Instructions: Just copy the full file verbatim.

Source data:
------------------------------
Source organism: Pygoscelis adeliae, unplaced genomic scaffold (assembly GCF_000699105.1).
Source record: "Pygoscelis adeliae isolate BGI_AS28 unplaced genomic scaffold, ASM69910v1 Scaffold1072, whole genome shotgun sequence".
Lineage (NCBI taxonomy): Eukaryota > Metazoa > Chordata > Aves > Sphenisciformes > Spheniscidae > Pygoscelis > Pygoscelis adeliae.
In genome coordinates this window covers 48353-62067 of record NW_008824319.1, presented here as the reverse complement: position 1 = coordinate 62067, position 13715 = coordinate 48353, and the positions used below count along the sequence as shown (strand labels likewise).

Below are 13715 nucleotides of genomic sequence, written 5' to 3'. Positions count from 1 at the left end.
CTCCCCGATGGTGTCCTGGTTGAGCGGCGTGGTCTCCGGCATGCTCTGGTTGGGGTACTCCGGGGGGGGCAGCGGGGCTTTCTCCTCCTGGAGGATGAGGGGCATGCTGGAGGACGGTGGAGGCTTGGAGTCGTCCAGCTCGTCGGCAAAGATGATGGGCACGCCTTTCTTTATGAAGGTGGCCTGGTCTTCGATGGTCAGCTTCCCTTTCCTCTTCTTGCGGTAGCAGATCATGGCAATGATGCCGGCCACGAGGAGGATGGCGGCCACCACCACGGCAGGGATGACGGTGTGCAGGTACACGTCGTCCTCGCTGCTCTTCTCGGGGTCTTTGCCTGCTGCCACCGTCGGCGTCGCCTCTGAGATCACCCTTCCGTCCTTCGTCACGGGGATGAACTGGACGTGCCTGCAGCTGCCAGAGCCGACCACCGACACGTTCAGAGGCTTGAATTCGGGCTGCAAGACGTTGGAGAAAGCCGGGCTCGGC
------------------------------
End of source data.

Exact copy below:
Source organism: Pygoscelis adeliae, unplaced genomic scaffold (assembly GCF_000699105.1).
Source record: "Pygoscelis adeliae isolate BGI_AS28 unplaced genomic scaffold, ASM69910v1 Scaffold1072, whole genome shotgun sequence".
Lineage (NCBI taxonomy): Eukaryota > Metazoa > Chordata > Aves > Sphenisciformes > Spheniscidae > Pygoscelis > Pygoscelis adeliae.
In genome coordinates this window covers 48353-62067 of record NW_008824319.1, presented here as the reverse complement: position 1 = coordinate 62067, position 13715 = coordinate 48353, and the positions used below count along the sequence as shown (strand labels likewise).

Below are 13715 nucleotides of genomic sequence, written 5' to 3'. Positions count from 1 at the left end.
CTCCCCGATGGTGTCCTGGTTGAGCGGCGTGGTCTCCGGCATGCTCTGGTTGGGGTACTCCGGGGGGGGCAGCGGGGCTTTCTCCTCCTGGAGGATGAGGGGCATGCTGGAGGACGGTGGAGGCTTGGAGTCGTCCAGCTCGTCGGCAAAGATGATGGGCACGCCTTTCTTTATGAAGGTGGCCTGGTCTTCGATGGTCAGCTTCCCTTTCCTCTTCTTGCGGTAGCAGATCATGGCAATGATGCCGGCCACGAGGAGGATGGCGGCCACCACCACGGCAGGGATGACGGTGTGCAGGTACACGTCGTCCTCGCTGCTCTTCTCGGGGTCTTTGCCTGCTGCCACCGTCGGCGTCGCCTCTGAGATCACCCTTCCGTCCTTCGTCACGGGGATGAACTGGACGTGCCTGCAGCTGCCAGAGCCGACCACCGACACGTTCAGAGGCTTGAATTCGGGCTGCAAGACGTTGGAGAAAGCCGGGCTCGGC